Lupines taught me a life lesson

Are you familiar with lupines? They are of a genus of flowering plants in the legume family, just in case you wanted to know.
Actually, they are of a genus of flowering plants in the legume family even if you didn’t want to know.
Lupines grow freely in the abandoned gravel pit down the path behind my house; grow freely in lush colonies of colour—pinks and purples and whites in a multitude of shades.
Lupines are beautiful to look at, all wild and random, hanging out in areas that could use a bit of colour and cheering up. But what I didn’t know was the lesson lupines can teach—lessons they taught me.
I gathered lupine seedpods last summer and let them dry in my potting shed. The seed pods had all burst because that is what they do—they explode, flinging their seeds to catch a ride on the wind.
I spread the seeds carefully in the ditch at the road in front of my house, encouraging their propagation with prepared beds and regular watering and a whole lot of hope. I wanted them to like their new home and fill the ditch that is difficult to mow, and transform it into something lovely; something wild and natural, blending in with the wild roses that hang out in my ditch.
Then I waited.
This spring, the results of my efforts were quite clear. I planted several hundred seeds and I saw no evidence of success until I almost had given up hope. And then there they were—little tiny bits of life emerging from the ground with their lovely unique leaf formation.
This wasn’t the significant lesson, though good things come to those who wait could apply here.
I also transplanted several lupine plants this spring before they got busy with flowering. “Tricky bit of business that is,” I was told by more than one gardening expert, but I pushed on “undaunted toward the light” (to borrow a phrase).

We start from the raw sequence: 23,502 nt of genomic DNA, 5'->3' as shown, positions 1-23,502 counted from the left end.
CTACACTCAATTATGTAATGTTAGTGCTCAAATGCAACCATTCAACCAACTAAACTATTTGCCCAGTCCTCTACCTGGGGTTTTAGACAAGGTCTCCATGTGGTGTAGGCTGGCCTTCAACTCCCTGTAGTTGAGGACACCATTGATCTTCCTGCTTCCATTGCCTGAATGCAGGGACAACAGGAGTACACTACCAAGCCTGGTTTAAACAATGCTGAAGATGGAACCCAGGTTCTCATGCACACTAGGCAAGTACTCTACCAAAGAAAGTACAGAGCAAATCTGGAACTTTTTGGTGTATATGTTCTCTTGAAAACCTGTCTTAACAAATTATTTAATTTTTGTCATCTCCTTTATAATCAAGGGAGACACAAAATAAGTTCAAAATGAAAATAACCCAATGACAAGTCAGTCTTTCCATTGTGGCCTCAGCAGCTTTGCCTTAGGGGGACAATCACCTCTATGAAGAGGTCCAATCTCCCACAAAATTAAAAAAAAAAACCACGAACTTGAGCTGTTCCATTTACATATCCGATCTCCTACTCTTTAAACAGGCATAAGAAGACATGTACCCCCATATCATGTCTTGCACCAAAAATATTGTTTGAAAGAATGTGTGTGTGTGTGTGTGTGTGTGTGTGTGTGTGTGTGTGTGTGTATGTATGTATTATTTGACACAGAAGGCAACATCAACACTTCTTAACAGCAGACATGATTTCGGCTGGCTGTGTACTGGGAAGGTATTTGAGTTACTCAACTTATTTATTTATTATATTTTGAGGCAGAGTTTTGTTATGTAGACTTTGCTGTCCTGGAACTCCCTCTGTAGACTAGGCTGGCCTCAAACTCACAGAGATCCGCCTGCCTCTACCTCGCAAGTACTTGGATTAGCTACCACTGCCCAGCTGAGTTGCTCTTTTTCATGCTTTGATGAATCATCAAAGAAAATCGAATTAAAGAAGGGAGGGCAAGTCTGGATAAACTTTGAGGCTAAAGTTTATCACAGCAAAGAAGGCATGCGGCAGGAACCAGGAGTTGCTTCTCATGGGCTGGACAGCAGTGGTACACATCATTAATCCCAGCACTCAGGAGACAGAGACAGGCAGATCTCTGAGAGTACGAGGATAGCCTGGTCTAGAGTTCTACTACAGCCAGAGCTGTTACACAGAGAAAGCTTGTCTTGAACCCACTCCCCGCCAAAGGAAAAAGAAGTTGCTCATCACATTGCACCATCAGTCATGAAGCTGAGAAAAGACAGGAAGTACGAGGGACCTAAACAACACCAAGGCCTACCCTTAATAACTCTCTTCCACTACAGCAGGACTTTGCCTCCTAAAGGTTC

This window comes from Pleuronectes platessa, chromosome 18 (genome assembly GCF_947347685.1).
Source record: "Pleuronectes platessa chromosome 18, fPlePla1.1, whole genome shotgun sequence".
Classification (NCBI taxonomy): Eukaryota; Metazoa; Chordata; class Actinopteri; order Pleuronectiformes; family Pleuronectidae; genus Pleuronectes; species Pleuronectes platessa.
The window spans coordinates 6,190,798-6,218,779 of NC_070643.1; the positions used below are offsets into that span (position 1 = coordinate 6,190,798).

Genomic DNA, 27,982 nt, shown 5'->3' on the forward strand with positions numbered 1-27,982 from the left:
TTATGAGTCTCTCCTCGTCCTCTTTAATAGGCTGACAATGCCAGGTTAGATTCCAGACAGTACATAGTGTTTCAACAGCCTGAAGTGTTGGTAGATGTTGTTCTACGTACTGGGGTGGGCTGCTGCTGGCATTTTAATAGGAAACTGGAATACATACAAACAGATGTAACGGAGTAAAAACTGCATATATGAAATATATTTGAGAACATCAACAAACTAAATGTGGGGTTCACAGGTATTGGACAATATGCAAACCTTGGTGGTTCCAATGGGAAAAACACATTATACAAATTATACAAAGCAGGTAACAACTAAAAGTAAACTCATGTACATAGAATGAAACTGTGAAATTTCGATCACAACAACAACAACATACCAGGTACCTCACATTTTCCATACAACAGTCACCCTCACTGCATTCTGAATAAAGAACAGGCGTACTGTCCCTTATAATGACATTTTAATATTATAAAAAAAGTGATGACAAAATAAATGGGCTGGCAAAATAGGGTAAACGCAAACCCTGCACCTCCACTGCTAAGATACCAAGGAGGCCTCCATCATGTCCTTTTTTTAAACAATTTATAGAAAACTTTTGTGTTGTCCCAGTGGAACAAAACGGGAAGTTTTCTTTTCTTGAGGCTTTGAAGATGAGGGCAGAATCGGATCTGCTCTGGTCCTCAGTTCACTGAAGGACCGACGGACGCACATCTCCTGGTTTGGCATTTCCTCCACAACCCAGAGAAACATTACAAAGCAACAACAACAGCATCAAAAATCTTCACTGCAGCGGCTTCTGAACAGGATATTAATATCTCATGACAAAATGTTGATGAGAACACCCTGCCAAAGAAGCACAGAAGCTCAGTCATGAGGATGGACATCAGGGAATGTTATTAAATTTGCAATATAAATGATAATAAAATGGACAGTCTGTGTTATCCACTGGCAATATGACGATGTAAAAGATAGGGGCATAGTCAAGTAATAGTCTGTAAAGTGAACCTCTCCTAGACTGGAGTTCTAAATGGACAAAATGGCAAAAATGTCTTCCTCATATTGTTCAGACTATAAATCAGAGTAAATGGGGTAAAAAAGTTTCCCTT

I was careful with the plants; I watered and encouraged them, spoke kindly to them, used my best manners, didn’t startle or threaten them. As a result, my transplanted lupine survived, thankfully, and I was chuffed (or very pleased, if you prefer).
But that’s still not the good news to which I refer.
We often are told, especially when the going gets tough, that from extraordinary hardship often comes beauty and magic. This is what the delicate, fragile lupine has taught me.
The seeds that fell from the pods in my potting shed, the small black bits of almost nothing, dropped down into the gravel that forms the floor of my shed, and without water and without sunlight, without encouragement of any kind, lupines have emerged.
Not one or two, but 20 or more lupines are growing happily in my potting shed. They grow there as testament, a declaration to me. “Keep going,” they say.
We really don’t know what lies ahead, but it’s going to be an adventure and it’s all going to turn out right. That’s what the lupines have whispered to me—even shouted it at times.
We don’t know where our best life lessons will come from. I shall remember this one.